Should you get a bike fit in the winter?

Traditionally, the winter months have been considered the slow season in the cycling industry, at least in places where there is a lot of snow or rain. Despite the relatively mild temperatures in Vancouver (compared with the rest of Canada), it does rain a fair bit in the winter and many people opt for indoor riding or other activities all together.

That said, in the last few years, I believe there has been a bit of a shift and this is the first year that is has really been noticeable. I have been doing bike fits for close to 13 years and my busy months have typically been April to August. However, this year (2018), my bike fitting schedule started to get really busy at the middle of February and it hasn't slowed down through to the middle of September, with October and so far November, still a lot busier than previous years. 

So whats going on? Is it the fact that we have had a fairly mild fall in Vancouver? That probably plays a roll, but the conversations I am having with athletes coming in to see me paint a pic of a different picture.


Stationary miles

The most common reason people have been booking in to see me for their bike fits at this time of the year has been indoor riding, saying they want to make sure their bikes fit them properly before riding indoors over the winter.

Winter has always been the time of the year when most people spend a lot of time riding indoors, either on the trainer at home or at spin studios. Spin studios offer a social environment that makes time on the bike go by faster, coaching and interaction, all things that trainer riding didn’t really offer, until recently.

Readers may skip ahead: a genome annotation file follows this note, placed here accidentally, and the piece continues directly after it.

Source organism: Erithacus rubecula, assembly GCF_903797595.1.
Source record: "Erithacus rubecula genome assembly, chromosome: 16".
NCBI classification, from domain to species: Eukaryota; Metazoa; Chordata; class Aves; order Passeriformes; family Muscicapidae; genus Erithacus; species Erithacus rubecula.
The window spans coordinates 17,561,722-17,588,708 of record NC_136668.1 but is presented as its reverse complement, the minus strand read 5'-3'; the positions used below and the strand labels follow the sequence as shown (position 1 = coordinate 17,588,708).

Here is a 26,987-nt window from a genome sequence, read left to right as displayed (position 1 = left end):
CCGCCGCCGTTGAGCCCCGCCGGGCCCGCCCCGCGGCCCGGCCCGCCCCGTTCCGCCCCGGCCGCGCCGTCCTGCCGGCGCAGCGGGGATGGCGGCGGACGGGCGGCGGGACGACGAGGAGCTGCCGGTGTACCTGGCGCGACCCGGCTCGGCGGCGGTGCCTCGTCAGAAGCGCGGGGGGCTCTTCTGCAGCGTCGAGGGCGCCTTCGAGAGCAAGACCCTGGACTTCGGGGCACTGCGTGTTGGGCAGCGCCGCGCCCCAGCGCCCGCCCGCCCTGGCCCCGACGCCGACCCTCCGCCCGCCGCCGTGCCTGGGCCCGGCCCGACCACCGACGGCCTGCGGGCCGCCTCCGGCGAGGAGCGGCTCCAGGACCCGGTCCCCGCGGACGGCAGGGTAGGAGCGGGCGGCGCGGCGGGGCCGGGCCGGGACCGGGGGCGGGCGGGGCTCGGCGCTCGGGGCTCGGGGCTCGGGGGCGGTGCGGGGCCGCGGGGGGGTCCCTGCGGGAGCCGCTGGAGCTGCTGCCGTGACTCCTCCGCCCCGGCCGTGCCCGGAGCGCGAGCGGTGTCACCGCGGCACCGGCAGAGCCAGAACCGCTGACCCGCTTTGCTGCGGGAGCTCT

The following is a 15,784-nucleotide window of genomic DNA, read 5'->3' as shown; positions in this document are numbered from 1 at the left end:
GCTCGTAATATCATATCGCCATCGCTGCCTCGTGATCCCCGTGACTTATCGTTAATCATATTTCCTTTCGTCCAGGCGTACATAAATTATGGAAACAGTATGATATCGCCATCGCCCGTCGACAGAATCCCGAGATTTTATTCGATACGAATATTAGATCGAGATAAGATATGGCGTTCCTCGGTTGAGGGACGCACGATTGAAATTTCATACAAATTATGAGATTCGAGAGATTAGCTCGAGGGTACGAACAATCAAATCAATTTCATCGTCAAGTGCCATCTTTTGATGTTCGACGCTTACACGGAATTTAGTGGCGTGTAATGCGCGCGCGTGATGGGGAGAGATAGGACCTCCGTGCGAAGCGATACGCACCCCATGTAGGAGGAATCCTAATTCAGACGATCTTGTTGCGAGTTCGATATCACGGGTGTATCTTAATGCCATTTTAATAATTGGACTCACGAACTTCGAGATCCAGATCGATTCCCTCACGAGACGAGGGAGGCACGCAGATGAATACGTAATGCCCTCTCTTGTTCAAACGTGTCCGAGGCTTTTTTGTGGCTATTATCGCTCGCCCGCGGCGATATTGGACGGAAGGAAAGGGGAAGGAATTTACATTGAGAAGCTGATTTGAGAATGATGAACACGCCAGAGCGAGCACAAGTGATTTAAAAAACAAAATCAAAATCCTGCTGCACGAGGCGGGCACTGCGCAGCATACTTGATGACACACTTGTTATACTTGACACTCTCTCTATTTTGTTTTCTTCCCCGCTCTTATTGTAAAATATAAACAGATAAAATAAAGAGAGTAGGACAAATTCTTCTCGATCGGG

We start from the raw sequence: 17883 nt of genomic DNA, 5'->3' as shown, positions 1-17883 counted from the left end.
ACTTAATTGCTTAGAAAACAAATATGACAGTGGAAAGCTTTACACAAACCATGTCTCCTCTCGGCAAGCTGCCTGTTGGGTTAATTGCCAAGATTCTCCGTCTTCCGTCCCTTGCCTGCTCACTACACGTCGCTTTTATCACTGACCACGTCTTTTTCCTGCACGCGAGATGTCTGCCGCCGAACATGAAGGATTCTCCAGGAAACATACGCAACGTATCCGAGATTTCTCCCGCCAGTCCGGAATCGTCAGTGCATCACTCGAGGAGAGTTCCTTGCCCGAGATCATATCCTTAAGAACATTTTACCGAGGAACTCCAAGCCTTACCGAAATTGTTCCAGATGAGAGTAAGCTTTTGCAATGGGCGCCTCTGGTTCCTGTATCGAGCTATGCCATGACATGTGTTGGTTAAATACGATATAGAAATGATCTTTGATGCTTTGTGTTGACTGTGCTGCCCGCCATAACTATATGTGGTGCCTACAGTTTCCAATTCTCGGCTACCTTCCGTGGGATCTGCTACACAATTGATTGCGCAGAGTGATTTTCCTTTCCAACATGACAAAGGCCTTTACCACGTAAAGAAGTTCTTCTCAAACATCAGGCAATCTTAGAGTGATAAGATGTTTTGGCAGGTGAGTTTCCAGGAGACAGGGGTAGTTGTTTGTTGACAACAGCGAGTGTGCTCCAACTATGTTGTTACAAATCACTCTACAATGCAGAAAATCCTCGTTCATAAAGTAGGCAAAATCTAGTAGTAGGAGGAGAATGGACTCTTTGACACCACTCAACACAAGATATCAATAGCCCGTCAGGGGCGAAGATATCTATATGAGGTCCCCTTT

The introduction of programs like Zwift and various smart trainers that keep you more engaged with the workout you have planned really changed how people ride in the winter months. Many people I have talked to, say that it is actually easier for them to set their bikes on a smart trainer to be used with Zwift for the gaming aspect as opposed to heading out for a spin session. Some argue that it is also more cost effective in the long run.

So trainer riding is more tolerable and much more engaging these days, leading to more people riding more consistently in the winter. From a bike fit point of view of riding the trainer, you are typically moving a lot less on the bike compared with riding outside and things that aren’t quite right might be a lot more noticeable when riding indoors. 

It is a smart move to make sure your bike is set up properly before all those stationary miles…

You remember everything / Memories fade

This is more relevant for fall time bike fits vs winter bike fits. Your long rides have not been that long ago and the same goes for your events and/or intense rides leading to events. If you experienced any issues on the bike, you will be able to communicate those effectively with your fitter, because they are fresh in your mind. If you wait until spring time, you might not remember these to bring them up when discussing your fit with your fitter. I have worked with athletes who remembered that their feet kept going numb but couldn't remember how far into the ride, if it was both feet or just one, and other small yet important details, because it has been several months since their last long ride and/or because they have been riding a lot less over the winter months. In addition, your memory will fade and issues that might have felt significant at the time will be classified under 'it wasn't that bad' and will be ignored, only to come back because they weren't communicated and addresses appropriately. 

You are chasing goals

You have some goals for next year, small or big.

  • You want to increase your weekly mileage and enter your first gran fondo

  • You want to upgrade your racing category and need your bike position to reflect that, allowing time to get used to the changes

  • You are planning some early season races

  • You are new to a tri or TT bike and need to get used to that sort of riding... Because its very different!

  • You want to take it easier this winter and your position is a bit too race oriented, so you want it to be a bit more relaxed for the winter months